Photo by Dodgers via Twitter
In a close matchup against the Tampa Bay Rays, the Los Angeles Dodgers have won the 2020 World Series 4 to 2. Although they have been close many times, this is their first win since 1988, finally ending the 32-year streak of losses. Shortstop Corey Seager was also named World Series MVP. The Tampa Bay Rays put up a good fight, winning two games, but was overtaken by the offensive power of the Dodgers. That doesn’t mean that they did poorly; Randy Arozarena took the record for the most home runs in a single postseason with a whopping 10 home runs. Arozarena also set the record for most hits by a rookie, beating Derek Jeter. With the Rays trying their best and almost overtaking the Dodgers, how did the Dodgers win it?
In the first game of the series, the Dodgers took control with an 8 to 3 win. Clayton Kershaw had a superior six-inning start, allowing only 1 run and striking out 8, while Mookie Betts went 2 and 4 with a home run–putting up a great offensive game. The Dodgers blew it up in the fifth inning, scoring 4 runs after back to back walks by Rays starter Tyler Glasnow. Kevin Kiermiar, center fielder for the Rays, said “They had better at-bats than us, and did all the little things right.” With the Dodger offense backing up the dominant pitching, the Dodgers took game one.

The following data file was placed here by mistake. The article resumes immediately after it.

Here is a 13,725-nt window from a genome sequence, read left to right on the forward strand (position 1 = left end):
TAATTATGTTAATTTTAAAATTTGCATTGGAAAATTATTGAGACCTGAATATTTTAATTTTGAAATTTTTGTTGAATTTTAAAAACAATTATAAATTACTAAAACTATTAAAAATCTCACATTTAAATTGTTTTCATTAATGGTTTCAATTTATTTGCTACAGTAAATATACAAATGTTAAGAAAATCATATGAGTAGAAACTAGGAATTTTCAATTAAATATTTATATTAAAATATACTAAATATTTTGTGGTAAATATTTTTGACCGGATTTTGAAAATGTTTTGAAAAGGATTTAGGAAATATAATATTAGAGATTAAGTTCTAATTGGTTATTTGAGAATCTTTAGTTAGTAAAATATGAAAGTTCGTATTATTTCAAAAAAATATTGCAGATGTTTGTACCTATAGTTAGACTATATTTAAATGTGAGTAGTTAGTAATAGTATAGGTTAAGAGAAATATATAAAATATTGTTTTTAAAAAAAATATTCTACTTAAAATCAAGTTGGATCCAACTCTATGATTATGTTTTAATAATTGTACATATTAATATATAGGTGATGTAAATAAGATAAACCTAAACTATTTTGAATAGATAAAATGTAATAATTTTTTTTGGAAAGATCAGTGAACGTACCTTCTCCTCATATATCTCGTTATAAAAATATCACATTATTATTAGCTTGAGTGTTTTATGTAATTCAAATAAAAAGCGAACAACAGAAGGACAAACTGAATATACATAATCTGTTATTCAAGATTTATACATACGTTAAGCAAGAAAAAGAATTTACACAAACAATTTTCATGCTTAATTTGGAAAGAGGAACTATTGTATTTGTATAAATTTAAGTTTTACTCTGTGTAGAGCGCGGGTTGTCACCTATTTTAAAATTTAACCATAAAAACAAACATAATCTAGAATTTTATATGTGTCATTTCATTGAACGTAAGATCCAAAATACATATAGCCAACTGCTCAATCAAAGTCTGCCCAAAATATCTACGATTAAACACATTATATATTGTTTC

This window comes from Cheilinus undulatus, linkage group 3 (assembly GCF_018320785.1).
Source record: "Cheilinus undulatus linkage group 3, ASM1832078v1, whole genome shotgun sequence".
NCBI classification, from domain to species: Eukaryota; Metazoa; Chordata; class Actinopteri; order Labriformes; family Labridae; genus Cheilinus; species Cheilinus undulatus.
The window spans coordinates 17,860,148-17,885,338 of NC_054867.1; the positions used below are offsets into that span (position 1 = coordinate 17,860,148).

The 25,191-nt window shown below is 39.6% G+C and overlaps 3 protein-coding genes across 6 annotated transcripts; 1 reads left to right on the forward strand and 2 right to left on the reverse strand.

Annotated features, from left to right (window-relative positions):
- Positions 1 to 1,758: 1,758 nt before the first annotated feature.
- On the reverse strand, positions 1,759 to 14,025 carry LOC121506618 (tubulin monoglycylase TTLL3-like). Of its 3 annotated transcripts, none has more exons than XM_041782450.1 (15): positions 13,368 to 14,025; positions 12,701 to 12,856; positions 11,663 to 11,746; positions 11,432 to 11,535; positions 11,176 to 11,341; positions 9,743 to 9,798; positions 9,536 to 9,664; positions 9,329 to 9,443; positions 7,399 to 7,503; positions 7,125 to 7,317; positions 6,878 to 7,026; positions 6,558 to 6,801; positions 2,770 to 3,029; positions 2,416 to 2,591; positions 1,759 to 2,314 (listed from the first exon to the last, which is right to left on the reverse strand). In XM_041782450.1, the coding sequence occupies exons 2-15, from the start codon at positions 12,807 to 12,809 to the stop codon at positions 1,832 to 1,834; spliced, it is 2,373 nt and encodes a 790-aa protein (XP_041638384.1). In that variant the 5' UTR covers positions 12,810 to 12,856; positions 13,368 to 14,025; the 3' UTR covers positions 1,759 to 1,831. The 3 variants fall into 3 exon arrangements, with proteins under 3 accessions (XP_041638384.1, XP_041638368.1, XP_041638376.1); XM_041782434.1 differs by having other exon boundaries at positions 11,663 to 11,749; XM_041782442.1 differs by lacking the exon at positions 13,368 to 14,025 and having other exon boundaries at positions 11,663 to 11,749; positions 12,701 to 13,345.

In game two, Tampa Bay Rays tied up the series with a 6 to 4 win. Blake Snell started for the Rays, and he shut the Dodgers down in a 5⅔ inning start until the 5th inning where he gave up a two-run home run to Chris Taylor, proceeded to walk Mookie Betts, and give up a single to Corey Seager. But with the offensive talent of the Rays lineup and their bullpen strength, they took the win for game two.
Game three was 6-2, giving the Dodgers another win. The Dodgers received another dominant start from Walker Buehler, going six innings with 10 strikeouts and only allowing one run. The Dodgers opened the game up with a first inning solo home run from Justin Turner, and then they followed that up in the second inning with a 2 out RBI double from Max Muncy, scoring 2. Randy Arozarena hit a solo shot in the ninth inning, but overall the Ray’s offense was weak the whole game, and they couldn’t follow up their previous win because they were being shut down by Buehler.
Game four of the World Series was one of the closest games this postseason. With home runs galore the whole game, the Dodgers struck first with Justin Turner shooting another home run in the first inning, and then Corey Seager in the third inning hitting another solo home run. But in response, Randy Arozarena hit a home run the very next inning, making the score only 2 to 1. Later in the sixth inning, the Rays finally took the lead with a three-run home run from Brandon Lowe, opening the game up for the Rays. The two teams bit at each other’s lead the whole game until the ninth inning, where the Dodgers had reclaimed the lead, 7 to 6. Finally, in the ninth inning, with runners on first and second, two outs, and the count at 1-2, Brent Philips hit the biggest hit of his career. Brent Philips delivered with a single into center field, scoring one, but with a game-ending error from Chris Taylor, the Rays were able to squeeze another runner. The Rays won the game 8 to 2.